Sunday, March 11, 2012

The Greek Economy Remains in a Vicious Cycle

The Greek economy contracted by 6.9% in 2011 according to preliminary statistics by the Greek Statistical Agency, bringing the gross domestic product (GDP) down to almost 2003 levels. At the same time, the Greek Ministry of Finance has published its first estimates for the consolidated budget in 2011. According to the figures, the budget deficit actually rose in 2011 due to a slower decline in expenditures versus 2010 and a large decline in revenues. These numbers underscore the futile effort to draw more money from a contracting economy to pay for a state that is not shrinking quickly enough.

In 2010, the government made progress in reducing its budget deficit: revenues rose by €1.7 bn as higher taxes offset the decline in receipts that comes from a recession. Spending also fell by €10.4 bn despite a €1.3 bn increase in interest payments, meaning that primary spending was cut by €11.7 bn. Thus, the budget deficit declined from €36.6 bn in 2009 to €24.5 bn in 2010. This progress, however, fizzled in 2011 as the consolidation effort moved past the “low hanging fruit.” Revenues plummeted by €3.8 bn and reached their lowest point since 2007. Spending, on the other hand, did fall, but only by €3.4 bn. Since interest payments once again rose by €3.1 bn, the decline in primary spending was €6.6 bn, which is notable, but almost half the decline in 2010. As a result, the budget deficit rose by €0.4 bn to 11.6% of GDP versus 10.8% in 2010.

The effect of this consolidation has been to plunge the economy in a deeper recession. The economy contracted by 6.9% in 2011 (versus 3.5% in 2010 and 3.3% in 2009). Yet the composition of this recession has changed (see here). Throughout 2009 to 2011, there has been a steady reduction in imports (M), which acts as “growth” for GDP. Contrary to news reports which tout an export boom in the country, exports (X) contributed modestly to GDP in 2010 and they were flat in 2011. Investment (I) has been declining since 2008 – not only is investment now 50% down from its 2007 peak, but it has fallen below 2000 levels. Government expenditures (G, which only capture a share of total spending) also declined in 2010 and 2011. The big problem, however, is consumption, which fell by 7.1% and which was, by far, the biggest driver of the 2011 recession.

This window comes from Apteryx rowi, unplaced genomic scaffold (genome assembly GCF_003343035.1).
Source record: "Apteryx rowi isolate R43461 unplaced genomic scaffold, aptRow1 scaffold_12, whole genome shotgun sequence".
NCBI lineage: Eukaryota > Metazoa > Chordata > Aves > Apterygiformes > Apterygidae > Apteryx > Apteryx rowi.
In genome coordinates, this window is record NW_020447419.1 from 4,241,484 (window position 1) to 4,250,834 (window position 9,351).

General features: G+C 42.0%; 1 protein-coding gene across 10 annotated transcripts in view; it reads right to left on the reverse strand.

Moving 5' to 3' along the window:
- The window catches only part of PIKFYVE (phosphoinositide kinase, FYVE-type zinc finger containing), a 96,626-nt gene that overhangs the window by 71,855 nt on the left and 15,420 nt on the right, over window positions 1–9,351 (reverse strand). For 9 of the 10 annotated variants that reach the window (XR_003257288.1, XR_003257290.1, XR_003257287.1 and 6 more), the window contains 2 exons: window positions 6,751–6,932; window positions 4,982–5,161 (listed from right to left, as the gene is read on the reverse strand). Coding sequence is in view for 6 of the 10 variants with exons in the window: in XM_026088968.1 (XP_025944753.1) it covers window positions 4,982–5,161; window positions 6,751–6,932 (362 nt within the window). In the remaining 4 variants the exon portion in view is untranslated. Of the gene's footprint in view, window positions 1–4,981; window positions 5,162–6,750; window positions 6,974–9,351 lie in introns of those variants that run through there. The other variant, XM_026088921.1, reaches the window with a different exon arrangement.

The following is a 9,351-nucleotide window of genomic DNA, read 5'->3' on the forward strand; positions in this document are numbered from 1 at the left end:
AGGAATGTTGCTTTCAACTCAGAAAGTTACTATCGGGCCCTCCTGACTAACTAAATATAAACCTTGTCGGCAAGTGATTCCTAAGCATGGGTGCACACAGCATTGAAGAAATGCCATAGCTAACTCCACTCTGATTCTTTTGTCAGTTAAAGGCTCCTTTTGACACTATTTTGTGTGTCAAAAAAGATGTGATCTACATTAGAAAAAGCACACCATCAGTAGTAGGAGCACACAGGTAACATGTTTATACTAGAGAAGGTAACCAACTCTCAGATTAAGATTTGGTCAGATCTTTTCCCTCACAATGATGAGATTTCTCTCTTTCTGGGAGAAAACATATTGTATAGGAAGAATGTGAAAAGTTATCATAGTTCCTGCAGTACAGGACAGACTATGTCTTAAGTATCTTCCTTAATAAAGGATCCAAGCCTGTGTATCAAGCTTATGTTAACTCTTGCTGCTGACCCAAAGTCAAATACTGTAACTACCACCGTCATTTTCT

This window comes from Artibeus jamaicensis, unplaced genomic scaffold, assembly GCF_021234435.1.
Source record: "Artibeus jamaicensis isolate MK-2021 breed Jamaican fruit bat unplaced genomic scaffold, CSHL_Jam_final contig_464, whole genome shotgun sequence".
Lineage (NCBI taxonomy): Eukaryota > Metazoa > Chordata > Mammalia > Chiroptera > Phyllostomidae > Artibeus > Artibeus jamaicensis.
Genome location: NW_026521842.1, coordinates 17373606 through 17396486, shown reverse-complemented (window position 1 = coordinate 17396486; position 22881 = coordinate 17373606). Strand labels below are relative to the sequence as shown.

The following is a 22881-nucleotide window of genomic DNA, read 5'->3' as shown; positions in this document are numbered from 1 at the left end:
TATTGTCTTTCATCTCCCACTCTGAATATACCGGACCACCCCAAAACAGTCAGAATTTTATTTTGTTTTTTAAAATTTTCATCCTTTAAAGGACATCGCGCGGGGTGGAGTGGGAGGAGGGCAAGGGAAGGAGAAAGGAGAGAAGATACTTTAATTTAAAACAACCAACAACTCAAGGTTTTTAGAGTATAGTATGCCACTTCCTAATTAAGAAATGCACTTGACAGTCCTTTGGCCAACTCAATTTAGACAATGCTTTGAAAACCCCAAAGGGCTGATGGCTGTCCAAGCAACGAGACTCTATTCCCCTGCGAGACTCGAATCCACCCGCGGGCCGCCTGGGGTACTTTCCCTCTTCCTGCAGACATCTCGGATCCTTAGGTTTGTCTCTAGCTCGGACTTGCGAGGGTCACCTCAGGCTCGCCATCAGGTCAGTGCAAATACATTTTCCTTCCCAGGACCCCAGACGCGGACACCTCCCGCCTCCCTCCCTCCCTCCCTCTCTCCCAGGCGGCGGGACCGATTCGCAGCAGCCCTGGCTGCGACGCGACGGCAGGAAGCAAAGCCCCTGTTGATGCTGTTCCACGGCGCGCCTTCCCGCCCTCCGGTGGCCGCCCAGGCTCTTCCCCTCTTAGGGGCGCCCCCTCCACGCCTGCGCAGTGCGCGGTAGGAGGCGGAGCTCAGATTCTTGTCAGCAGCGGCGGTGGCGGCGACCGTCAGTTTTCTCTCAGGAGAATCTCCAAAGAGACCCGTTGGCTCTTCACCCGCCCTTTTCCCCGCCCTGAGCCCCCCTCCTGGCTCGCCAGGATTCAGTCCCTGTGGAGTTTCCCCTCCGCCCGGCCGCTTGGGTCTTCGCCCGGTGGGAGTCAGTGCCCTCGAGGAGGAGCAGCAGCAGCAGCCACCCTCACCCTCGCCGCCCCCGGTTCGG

These numbers show that despite some progress in shrinking the state in 2010, government spending is not falling enough. Instead of making a more serious effort to roll back the state, the government is trying to increase revenues – but since it is unable to raise revenues by fighting tax evasion, it is doing so by raising taxes on everyone. This, in turn, is squeezing money from households (which can’t spend) and from companies (who can’t invest) causing an ever deepening recession.

To get out of this vicious cycle, Greece needs a more serious effort to cut government spending. If spending is lower, then the government can achieve its budget deficit targets with a lower level of taxation, meaning it can lower taxes on households and companies. Such tax relief is essential to reignite spending and resuscitate a moribund economy. Greece’s big state is literally squeezing the life out of the economy.


  1. I love your posts. I find them indispensable to following this very important development.

    If I might make a suggestion -- it would be interesting to me if you could discuss the views that differ from yours. What other perspectives do you respect as being at least honest efforts to wrestle with the problem and what are your views of those other opinions??

    1. Thank you Fred - much appreciated. As for your suggestion, I do try from time to time to address an emerging consensus or a strong point of view. But I also think that an overwhelming majority of what is written on the Greek crisis is inadequate. I often find that there are points of view out there that agree with certain aspects of what I am describing here but not the whole thing. But will try to be more explicit in responding to specific ideas.